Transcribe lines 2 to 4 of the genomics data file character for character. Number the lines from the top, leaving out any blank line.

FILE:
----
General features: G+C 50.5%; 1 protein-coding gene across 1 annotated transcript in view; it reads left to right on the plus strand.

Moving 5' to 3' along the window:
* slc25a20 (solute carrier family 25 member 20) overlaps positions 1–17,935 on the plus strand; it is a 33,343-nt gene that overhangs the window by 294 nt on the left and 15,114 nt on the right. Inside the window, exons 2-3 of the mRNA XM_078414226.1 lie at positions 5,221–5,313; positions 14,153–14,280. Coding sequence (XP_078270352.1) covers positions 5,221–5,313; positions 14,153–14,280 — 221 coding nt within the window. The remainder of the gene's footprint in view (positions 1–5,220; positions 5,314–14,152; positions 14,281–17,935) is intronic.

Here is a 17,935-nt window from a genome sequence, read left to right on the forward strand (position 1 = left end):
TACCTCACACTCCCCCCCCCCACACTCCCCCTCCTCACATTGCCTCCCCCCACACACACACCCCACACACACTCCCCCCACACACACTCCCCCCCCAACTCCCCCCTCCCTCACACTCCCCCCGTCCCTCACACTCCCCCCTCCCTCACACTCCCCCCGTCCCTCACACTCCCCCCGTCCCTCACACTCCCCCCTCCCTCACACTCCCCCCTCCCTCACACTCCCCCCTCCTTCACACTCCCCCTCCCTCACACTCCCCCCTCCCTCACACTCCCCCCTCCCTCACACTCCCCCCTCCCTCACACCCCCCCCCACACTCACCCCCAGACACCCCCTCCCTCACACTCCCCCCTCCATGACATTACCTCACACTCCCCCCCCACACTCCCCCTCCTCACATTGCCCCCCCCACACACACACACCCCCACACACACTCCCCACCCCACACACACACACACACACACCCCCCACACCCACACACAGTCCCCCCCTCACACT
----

Moving 5' to 3' along the window:
* slc25a20 (solute carrier family 25 member 20) overlaps positions 1–17,935 on the plus strand; it is a 33,343-nt gene that overhangs the window by 294 nt on the left and 15,114 nt on the right. Inside the window, exons 2-3 of the mRNA XM_078414226.1 lie at positions 5,221–5,313; positions 14,153–14,280. Coding sequence (XP_078270352.1) covers positions 5,221–5,313; positions 14,153–14,280 — 221 coding nt within the window. The remainder of the gene's footprint in view (positions 1–5,220; positions 5,314–14,152; positions 14,281–17,935) is intronic.

Here is a 17,935-nt window from a genome sequence, read left to right on the forward strand (position 1 = left end):